The former meat-packing plant is home to about 100 asylum-seekers, mostly from Chad, Mali and Somalia, but also from Georgia, Kosovo and other Eastern European countries. Most are single men, but there are also two families.

In this dank, rat-infested empty building, the pipes leak and the electricity supply is sporadic. There is only one lavatory, two taps with running water, no bathing facilities and no kitchen. The asylum-seekers sleep in the former cold-storage rooms. The authorities have tried to close the squat several times. These images, taken by British photographer Jason Tanner, show the desperate state of the building and depict the people who call it home.

Zero-Star "Hotel" that Asylum-Seekers Call Home in Dijon

The Faces of Asylum

Everyone has a right to be treated humanely and with dignity. But asylum-seekers can sometimes be detained for years, forced to exist on the edge of society and struggle for their right to protection, while in some cases suffering human rights abuses. Their temporary new homes - a long way from the ones they left behind - can be sports halls, churches, closed centres, makeshift shelters or simply the street. Lives are put on hold while people wait in the hope of receiving refugee status.

Although it is the legitimate right of any government to secure its borders and prevent irregular immigration, it is important that anyone seeking asylum in a country have access to it. According to international law, states are obliged to provide protection to those in need, and must not return a person to a place where their life or freedom is threatened.

This photo set looks at the faces of people seeking asylum in industrialized countries - the real people behind the numbers, crossing land borders and oceans in search of safety, work or just a better life.

The Faces of Asylum

Drifting Towards Italy

Every year, Europe's favourite summer playground - the Mediterranean Sea - turns into a graveyard as hundreds of men, women and children drown in a desperate bid to reach European Union (EU) countries.

The Italian island of Lampedusa is just 290 kilometres off the coast of Libya. In 2006, some 18,000 people crossed this perilous stretch of sea - mostly on inflatable dinghies fitted with an outboard engine. Some were seeking employment, others wanted to reunite with family members and still others were fleeing persecution, conflict or indiscriminate violence and had no choice but to leave through irregular routes in their search for safety.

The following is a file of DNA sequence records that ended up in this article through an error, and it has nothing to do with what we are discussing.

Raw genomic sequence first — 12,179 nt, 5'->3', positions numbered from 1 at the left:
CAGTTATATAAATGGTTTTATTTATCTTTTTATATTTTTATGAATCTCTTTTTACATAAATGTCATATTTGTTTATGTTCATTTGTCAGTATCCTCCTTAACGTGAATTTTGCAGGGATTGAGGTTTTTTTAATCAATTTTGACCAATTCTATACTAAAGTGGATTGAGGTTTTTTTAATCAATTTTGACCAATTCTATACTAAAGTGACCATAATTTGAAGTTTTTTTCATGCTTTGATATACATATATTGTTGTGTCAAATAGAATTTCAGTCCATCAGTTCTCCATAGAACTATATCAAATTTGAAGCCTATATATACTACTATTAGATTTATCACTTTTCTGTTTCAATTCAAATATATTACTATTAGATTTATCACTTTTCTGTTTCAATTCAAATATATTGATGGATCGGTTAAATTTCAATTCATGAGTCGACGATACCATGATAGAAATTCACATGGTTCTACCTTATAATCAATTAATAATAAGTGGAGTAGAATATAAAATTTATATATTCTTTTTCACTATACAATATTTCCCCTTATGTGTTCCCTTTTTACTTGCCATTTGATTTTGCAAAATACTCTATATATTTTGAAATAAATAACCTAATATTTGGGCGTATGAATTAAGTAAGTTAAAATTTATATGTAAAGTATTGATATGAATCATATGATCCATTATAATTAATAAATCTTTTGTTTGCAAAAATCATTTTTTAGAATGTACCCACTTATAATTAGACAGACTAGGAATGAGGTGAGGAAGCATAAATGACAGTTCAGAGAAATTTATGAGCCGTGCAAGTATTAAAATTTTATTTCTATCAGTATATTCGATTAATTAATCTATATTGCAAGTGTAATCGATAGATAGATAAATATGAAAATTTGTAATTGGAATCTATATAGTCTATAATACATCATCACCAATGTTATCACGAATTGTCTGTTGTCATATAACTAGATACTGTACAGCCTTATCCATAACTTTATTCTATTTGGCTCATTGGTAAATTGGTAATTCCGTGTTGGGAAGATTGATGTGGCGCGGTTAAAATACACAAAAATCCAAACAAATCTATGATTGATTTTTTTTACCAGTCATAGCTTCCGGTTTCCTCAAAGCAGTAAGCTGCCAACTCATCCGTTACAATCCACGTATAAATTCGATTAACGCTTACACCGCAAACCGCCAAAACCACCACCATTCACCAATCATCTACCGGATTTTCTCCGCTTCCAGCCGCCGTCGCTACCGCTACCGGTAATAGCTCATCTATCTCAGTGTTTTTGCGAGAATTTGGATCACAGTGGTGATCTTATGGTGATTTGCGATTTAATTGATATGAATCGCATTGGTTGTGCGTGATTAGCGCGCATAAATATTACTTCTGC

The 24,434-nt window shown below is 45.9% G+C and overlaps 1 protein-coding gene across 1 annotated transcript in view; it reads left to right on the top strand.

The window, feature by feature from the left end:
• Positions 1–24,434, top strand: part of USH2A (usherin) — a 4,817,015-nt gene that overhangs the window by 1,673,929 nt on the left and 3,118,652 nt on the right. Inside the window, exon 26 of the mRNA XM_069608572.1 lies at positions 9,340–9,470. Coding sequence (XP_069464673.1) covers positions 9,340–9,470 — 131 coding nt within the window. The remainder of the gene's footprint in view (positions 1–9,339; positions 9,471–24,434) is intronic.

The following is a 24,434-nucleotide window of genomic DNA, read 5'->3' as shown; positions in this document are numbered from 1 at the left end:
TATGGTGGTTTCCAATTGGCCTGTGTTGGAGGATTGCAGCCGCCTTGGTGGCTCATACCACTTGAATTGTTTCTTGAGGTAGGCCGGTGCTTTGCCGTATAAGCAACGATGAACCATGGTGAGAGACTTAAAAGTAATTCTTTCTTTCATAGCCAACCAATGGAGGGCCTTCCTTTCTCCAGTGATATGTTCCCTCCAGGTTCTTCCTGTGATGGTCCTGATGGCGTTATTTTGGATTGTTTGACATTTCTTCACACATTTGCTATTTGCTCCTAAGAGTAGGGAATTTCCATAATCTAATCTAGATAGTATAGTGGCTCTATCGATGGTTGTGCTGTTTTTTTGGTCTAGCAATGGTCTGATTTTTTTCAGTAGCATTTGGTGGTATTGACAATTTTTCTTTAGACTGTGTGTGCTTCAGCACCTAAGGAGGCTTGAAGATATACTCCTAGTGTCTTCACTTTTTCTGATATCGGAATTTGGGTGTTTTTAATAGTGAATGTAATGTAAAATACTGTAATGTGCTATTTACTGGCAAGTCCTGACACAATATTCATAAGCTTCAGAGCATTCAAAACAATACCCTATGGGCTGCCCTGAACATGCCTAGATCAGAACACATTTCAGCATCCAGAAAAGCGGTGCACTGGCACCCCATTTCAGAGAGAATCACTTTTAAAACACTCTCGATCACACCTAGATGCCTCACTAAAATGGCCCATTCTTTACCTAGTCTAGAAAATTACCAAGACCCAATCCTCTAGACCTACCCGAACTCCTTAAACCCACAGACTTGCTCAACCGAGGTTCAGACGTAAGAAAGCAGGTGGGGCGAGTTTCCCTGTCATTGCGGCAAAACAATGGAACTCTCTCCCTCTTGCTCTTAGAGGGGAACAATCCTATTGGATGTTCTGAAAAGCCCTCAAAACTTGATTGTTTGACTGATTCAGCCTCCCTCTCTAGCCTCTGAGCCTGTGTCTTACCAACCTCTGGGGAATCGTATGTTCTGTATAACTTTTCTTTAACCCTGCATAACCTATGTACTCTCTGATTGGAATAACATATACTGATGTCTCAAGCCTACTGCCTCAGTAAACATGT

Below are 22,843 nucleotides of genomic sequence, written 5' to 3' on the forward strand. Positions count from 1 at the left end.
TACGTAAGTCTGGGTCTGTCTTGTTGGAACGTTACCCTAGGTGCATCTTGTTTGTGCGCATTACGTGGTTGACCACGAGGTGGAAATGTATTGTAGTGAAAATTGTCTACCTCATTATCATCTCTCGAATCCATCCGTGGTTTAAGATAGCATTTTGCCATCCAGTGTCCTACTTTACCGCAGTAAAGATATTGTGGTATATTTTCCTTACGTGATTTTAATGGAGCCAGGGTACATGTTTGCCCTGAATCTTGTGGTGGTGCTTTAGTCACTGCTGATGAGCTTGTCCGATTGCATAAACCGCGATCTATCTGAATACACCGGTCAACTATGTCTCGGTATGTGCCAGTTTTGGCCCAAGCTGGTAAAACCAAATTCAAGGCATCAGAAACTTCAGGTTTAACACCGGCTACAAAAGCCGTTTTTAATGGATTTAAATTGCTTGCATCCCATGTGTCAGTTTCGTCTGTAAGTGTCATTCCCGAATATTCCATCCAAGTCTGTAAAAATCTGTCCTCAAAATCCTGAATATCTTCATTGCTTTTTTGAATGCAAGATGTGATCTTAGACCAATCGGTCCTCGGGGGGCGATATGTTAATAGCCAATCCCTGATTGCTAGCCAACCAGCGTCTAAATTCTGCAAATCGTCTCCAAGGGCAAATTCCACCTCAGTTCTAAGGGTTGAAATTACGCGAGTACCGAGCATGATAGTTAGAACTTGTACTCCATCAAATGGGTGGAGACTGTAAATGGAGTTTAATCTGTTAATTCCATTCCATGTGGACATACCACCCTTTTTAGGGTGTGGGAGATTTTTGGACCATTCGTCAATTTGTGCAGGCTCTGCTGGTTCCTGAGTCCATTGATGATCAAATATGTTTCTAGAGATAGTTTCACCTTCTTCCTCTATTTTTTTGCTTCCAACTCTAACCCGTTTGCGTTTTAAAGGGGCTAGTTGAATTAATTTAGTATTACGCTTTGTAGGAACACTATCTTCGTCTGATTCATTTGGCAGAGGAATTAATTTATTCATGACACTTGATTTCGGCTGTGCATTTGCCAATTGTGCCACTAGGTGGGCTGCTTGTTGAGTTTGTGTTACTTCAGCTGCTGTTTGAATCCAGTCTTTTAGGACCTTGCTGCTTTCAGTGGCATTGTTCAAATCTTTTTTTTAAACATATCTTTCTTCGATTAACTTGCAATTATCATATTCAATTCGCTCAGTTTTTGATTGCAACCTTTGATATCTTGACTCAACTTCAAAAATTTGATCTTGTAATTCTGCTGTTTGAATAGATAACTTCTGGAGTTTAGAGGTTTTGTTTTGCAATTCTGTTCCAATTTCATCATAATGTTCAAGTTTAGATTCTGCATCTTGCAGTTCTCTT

Of those who made it to Lampedusa, some 6,000 claimed asylum. And nearly half of these were recognized as refugees or granted some form of protection by the Italian authorities.

In August 2007, the authorities in Lampedusa opened a new reception centre to ensure that people arriving by boat or rescued at sea are received in a dignified way and are provided with adequate accommodation and medical facilities.

Drifting Towards Italy

Italy: Nightmare at seaPlay video

Italy: Nightmare at sea

Ali's father calls him 'Miracle Ali. The toddler's parents along with 40-days old Ali who suffers from Down's Syndrome were onboard an overcrowded fishing boat when it capsized less than 12 hours after departure from Libya to go to Italy. The tragedy left hundreds missing, now presumed dead. The survivors arrived in Italy thankful but shocked by their ordeal.
Italy: Maya's Song Play video

Italy: Maya's Song

Nawaf, his wife and children are used to the sea, they lived by it and Nawaf was a fisherman back in Syria. They never imagined they would be boarding a boat that was a one way passage out of Syria. Nawaf was on the run after brief time in detention were he was tortured. By the time he release, he was blind in one eye. Now safely in Europe the family is looking forward to restarting their life in Germany, to having their 6-year old daughter go to school for the first time.

Italy: Fashion Designer in MilanPlay video

Italy: Fashion Designer in Milan

Single mother Lamia had her own fashion workshop in Syria, she comes from a comfortable background but lost all her money in the war. Under the sound of gunfire she closed the workshop, took her two children and headed to Sudan in a lorry with dozens other people. She is now seeking asylum in Italy's fashion capital, Milan.